Go shit in your hat, moron.

Should I start with author and book intro and then ask each person a question or ask everyone a question at once and what if they don't all answer and everything bombs?

I was in the audience last year at a book festival when the moderator asked each author, in order, the following: "Thanks for coming. Can you give us all a quick bio and tell us about your book?" Then the questions were about how they came up with their ideas, what their writing process was like, and so forth. Let's be clear. If you're not going to read the books or learn about the authors, don't moderate a panel. It is only through the restraint I learned during my seven years as a monk in southeast Asia that prevented me from walking up and splitting that moderator stem to stern. Don't be that guy. These authors have worked their tails off. For many of them, this is their only panel this festival. For some, it's their first ever. To quote from one of my favorite movies, "Show Dick some respect."

OK. So do my research. Got it. But how do I structure the hour? Intro the people and the books and then questions?

Look, you do you. Here's what I did this weekend. We went through and did quick bios of each author, which helped the authors and the audience kinda settle in. If you're the leadoff hitter, you're going to want to take a few pitches. I started with one of the books, gave the jacket copy info, and then read a one-star review of the book. Then I asked a question of that author about her book -- but a question that I knew from having read the books and every online author interview and review I could find that would open up themes and ideas to all the authors and their books.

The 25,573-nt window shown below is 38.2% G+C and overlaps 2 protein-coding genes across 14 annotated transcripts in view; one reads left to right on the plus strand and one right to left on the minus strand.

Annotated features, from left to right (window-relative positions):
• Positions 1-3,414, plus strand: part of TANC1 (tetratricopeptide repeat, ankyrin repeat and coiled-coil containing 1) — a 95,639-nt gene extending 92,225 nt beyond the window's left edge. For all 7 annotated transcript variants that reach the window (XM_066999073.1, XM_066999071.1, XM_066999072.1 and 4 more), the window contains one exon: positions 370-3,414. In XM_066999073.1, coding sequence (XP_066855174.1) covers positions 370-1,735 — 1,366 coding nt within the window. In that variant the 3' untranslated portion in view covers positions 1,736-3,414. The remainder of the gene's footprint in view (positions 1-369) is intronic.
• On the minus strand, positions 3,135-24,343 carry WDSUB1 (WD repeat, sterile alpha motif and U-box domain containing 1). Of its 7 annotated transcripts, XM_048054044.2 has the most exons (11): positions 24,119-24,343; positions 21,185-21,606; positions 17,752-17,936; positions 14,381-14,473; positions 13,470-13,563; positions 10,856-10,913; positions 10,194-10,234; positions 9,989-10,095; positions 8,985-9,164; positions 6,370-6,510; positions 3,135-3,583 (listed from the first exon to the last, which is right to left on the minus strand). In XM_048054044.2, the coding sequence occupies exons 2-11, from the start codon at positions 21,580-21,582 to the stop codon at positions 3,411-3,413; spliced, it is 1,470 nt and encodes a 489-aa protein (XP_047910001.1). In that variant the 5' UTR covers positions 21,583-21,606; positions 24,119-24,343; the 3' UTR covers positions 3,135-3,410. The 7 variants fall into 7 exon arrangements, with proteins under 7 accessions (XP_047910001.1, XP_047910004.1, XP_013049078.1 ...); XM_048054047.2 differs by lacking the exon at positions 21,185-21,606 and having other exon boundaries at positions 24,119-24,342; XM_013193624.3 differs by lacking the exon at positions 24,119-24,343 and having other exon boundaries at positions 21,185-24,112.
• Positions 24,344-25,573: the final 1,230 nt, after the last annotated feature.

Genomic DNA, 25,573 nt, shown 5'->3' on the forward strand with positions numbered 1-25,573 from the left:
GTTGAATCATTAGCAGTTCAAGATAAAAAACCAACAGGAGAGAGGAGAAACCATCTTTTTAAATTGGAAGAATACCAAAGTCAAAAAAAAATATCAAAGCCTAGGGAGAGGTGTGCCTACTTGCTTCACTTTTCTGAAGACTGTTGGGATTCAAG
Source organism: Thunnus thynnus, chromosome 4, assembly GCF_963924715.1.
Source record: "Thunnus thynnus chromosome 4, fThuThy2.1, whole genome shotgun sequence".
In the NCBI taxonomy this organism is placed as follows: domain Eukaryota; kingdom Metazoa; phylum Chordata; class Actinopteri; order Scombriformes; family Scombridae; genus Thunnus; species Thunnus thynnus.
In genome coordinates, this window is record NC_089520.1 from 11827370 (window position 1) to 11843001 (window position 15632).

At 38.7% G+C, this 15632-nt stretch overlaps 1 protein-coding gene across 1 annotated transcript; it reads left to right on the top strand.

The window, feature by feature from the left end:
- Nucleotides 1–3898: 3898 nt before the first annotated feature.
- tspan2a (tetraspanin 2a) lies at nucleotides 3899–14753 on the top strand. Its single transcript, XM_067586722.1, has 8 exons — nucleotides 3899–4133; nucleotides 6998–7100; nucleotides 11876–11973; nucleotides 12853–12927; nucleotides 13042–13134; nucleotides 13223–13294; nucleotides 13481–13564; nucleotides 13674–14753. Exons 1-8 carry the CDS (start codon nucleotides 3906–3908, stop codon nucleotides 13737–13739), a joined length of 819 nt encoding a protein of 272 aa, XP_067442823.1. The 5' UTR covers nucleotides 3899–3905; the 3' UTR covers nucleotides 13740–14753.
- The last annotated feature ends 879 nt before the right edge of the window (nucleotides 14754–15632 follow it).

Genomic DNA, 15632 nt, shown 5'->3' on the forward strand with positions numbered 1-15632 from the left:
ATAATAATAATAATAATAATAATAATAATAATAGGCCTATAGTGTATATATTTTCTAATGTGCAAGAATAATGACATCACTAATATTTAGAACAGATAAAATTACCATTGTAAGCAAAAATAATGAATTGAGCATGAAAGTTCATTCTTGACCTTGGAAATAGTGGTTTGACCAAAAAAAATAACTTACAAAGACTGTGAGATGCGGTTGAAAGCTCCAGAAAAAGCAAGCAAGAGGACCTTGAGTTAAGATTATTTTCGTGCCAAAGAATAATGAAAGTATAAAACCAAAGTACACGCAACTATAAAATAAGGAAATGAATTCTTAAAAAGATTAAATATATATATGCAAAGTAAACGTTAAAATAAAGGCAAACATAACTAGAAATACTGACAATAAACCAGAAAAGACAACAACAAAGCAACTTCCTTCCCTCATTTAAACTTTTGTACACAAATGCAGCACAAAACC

You read all the author interviews and book reviews before the panel?


Are you just making that up, like the Dave White stuff and the monk stuff?

No. I have probably 80 to 100 pages on each author. Some of them were asked and answered amazing questions with a book from 10 years back, and I wouldn't have gotten to know that had I not delved in. It's pretty easy. Use the Google. That's how I work. You might not work that way. Like I said, you do you. But for me, I read the books and then devote a week of prep to each author. The last week of February was Kate Moretti Week for me, for example. Once you learn about your authors, you can see what ties them together. What do they think about secrets in their supsense novels? If all of them used an unreliable narrator in a book somewhere along their career paths, you can talk about that. How do they all deal with setting? What type of character are they drawn to in their writing? What have they said about pacing? About tea vs. coffee? What day jobs have they worked? Honestly, you dig around and you'll find connections. And when you see what connects all the authors on your panel, you end up with a threaded conversation in which they all come off as old friends. And if you're blessed as I was this weekend with four fabulous authors, it's pretty simple to get things rolling and keep yourself out of the way.

A good moderator is like other people's children -- they should stay the hell out of the way.

As a moderator, you have two jobs: 1) make your authors look good; and 2) end on time.


Dana King said...

Only thing I can add would be to pay attention when you are in the audience at a panel. See what works and doesn't. It might also be a good idea to have been a panelist a time or three. See what works, or doesn't, first hand. It's just like learning to write by reading.

Steve Weddle said...

excellent point.